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How to Help a Friend Who Is In an Abusive Relationship

Domestic abuse happens more often than you think, and it doesn’t always look like what you see on TV. Abuse is not always obvious, and it can be hard to figure out if someone you care about is going through it.  

“The outside signs of abuse can be difficult to spot,” said Jason Curry, DO, a psychiatrist with Banner – University Medicine. “Victims of abuse may not even realize the extent of their situation. They may grapple with feelings of confusion, shame and fear. This struggle might not allow signs of a problem to arise or could cause someone to hide any indication that something is wrong.”  

According to the National Institutes of Health, family and domestic violence is a common problem in the U.S., affecting millions of people every year. Contrary to common perception, it encompasses various forms beyond physical violence, including emotional (psychological), sexual, stalking, financial and technological abuse.  

If you’re reading this page, chances are you’re worried about a friend or loved one who may be abused. They might not show it, but they could be hurting inside, wishing someone would notice and help them.  

Read on to understand how to recognize the signs of abuse and the steps you can take to support a friend or loved one. 

Recognizing the signs of abuse 

Because abuse can take many forms and each relationship is unique, finding clear signs of abuse can be tough. Sometimes, these signs can even seem contradictory.  

“For example, your friend in an abusive relationship might tell you not to post anything you did together on social media because they don’t want others to know what they are doing,” Dr. Curry said. “While another friend in an abusive relationship might want you to tell their partner everything you did together that day in case the partner asks.”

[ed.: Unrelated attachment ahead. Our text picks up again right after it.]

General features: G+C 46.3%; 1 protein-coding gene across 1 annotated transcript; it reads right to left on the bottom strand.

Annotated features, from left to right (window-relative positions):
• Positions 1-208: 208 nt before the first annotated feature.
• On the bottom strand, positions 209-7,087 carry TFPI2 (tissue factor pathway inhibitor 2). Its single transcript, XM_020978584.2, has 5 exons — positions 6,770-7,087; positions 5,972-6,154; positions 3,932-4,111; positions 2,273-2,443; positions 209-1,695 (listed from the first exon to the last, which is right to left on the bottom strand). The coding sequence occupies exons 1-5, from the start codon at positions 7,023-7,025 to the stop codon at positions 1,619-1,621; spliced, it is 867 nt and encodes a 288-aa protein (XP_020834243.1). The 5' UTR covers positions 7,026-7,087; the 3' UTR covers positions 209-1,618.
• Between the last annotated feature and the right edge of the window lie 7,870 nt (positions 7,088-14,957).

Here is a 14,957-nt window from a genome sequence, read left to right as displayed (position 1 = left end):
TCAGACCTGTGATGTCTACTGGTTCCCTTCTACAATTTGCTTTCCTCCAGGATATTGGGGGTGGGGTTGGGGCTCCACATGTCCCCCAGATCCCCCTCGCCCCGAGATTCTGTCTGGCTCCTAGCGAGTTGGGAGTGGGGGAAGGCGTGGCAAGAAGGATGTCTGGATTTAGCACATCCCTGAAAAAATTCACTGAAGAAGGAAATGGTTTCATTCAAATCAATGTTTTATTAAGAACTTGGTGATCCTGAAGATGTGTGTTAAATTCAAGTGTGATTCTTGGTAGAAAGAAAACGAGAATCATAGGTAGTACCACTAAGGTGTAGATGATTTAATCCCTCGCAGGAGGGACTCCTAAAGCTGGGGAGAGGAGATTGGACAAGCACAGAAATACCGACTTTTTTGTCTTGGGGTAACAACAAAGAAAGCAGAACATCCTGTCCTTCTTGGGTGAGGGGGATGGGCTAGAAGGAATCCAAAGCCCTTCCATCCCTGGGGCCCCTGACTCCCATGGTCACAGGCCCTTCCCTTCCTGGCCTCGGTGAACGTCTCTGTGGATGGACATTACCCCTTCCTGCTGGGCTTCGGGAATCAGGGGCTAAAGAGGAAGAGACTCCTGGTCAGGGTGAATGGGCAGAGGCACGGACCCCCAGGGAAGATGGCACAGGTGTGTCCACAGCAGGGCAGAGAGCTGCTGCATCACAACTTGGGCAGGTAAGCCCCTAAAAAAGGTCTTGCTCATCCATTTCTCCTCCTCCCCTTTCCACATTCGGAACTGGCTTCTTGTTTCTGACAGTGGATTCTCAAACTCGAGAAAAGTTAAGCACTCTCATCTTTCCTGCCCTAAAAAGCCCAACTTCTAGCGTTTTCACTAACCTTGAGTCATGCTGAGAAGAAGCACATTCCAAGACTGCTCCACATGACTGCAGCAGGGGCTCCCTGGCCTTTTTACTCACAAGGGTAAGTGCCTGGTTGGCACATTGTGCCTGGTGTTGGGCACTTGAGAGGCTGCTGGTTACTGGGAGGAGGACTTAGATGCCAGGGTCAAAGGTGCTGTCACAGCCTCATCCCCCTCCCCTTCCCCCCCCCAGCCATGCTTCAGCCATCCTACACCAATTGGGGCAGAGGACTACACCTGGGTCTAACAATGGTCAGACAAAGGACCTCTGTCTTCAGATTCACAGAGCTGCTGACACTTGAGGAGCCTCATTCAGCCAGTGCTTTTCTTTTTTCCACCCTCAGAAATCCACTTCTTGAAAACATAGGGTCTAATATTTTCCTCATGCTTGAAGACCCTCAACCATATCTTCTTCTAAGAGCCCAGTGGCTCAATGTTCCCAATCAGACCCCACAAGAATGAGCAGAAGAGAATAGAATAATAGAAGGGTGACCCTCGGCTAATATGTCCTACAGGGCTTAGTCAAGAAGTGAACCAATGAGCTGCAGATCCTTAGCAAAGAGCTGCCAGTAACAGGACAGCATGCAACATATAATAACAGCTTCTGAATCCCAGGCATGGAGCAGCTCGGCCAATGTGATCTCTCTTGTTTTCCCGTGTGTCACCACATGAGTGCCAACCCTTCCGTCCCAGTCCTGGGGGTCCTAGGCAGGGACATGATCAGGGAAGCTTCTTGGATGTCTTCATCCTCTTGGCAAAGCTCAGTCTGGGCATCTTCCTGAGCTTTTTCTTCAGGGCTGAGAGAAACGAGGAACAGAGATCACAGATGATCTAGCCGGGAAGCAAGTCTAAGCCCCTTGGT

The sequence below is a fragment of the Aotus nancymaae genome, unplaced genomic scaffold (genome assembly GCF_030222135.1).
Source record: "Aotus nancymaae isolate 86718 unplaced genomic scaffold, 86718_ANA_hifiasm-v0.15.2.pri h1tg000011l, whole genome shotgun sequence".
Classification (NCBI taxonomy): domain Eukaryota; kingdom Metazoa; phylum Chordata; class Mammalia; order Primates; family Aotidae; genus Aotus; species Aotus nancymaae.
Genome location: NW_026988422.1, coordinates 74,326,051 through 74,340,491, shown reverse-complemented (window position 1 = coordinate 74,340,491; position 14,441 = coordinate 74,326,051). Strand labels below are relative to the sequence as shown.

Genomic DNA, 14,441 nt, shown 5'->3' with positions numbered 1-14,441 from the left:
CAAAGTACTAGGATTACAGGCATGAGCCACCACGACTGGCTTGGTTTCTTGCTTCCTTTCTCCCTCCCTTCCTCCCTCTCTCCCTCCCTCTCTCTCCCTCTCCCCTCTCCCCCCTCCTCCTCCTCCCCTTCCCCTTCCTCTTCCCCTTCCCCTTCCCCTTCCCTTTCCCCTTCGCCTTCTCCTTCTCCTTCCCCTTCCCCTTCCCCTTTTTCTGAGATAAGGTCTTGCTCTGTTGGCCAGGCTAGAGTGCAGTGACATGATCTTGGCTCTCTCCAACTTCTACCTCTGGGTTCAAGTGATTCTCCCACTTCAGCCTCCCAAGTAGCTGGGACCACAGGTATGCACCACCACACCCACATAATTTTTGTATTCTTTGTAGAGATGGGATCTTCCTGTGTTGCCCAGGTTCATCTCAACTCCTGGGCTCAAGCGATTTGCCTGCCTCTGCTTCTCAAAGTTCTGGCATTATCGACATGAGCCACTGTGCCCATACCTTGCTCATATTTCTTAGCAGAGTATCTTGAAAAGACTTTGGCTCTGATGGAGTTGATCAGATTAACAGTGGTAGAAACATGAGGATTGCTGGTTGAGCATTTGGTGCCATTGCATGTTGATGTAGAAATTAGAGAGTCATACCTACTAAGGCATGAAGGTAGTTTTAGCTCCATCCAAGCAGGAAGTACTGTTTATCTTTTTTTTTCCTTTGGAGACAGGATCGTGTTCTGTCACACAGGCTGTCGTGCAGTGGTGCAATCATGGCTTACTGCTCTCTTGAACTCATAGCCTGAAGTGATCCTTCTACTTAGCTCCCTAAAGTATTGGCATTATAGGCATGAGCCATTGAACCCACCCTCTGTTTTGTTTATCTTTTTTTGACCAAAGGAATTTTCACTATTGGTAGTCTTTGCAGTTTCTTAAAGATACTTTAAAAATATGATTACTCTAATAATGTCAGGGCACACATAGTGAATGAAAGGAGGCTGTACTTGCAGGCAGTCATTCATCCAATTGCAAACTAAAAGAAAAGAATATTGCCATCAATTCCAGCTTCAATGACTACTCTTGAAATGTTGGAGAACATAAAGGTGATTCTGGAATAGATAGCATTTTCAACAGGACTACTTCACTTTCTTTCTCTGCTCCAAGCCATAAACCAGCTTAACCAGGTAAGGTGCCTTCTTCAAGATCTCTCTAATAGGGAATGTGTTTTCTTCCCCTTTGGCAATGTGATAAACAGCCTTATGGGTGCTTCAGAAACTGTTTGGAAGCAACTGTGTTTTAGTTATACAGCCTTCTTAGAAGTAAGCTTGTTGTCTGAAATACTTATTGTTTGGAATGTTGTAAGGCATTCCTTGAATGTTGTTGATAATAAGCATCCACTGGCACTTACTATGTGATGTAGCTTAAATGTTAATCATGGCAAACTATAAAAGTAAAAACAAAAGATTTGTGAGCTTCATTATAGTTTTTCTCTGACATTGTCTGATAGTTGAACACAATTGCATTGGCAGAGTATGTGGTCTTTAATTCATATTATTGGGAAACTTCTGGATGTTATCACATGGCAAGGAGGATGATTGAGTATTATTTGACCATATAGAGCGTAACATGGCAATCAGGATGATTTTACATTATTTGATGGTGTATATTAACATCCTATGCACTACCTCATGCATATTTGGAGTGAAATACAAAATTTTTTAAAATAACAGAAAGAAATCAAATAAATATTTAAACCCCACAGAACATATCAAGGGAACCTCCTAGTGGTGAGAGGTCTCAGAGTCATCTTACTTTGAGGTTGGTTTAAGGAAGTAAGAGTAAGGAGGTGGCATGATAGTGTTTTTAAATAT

However, changes in appearance or behavior, especially if they’re unusual for your friend or loved one, can be strong indicators of a problem. Here are some common signs that could indicate your friend is in an abusive relationship: 

  • Appearance changes: They might be told to change their clothes, hairstyle or body for their partner. 
  • Submissive behavior: They become more passive or quiet around their partner. 
  • Denial and excuses: They make excuses for their partner’s behavior or blame themselves or others. 
  • Double standards: They have different expectations for themselves compared to their partner. 
  • Isolation: They start avoiding social activities or canceling plans suddenly. 
  • Financial constraints: They may have less money or time to spend than they did before. 
  • Mood swings: They have sudden changes in mood and behavior. 
  • Sexual coercion: They report being forced into sexual acts by their partner. 
  • Control over access: Their partner restricts them from certain places, events or digital platforms. 

Because visible signs may not be present or easily missed, Dr. Curry suggests regularly asking your loved ones if they’re in a loving and safe relationship.  

“If they seem unsure or hesitant, it’s important to let them know you care about them and want to make sure others in their life care for them too,” he said.  

Offering support without judgment can help your friend recognize and feel more open to discussing problems in their relationship. 

Supporting a friend in an abusive relationship 

Seeing a friend or loved one in an abusive relationship can be heart-wrenching and overwhelming. You may feel powerless and unsure of how to help without making things worse.  

Dr. Curry shared some ways to support someone in this situation: 

Start with safety

 Create a safe space for your friend to share their feelings and experiences. “Hold the conversation in a safe space, preferably away from the influence of the abusive partner,” Dr. Curry said. “Let your friend know you are asking to be helpful, and your only motivation is to help keep them safe.” 

Approach with care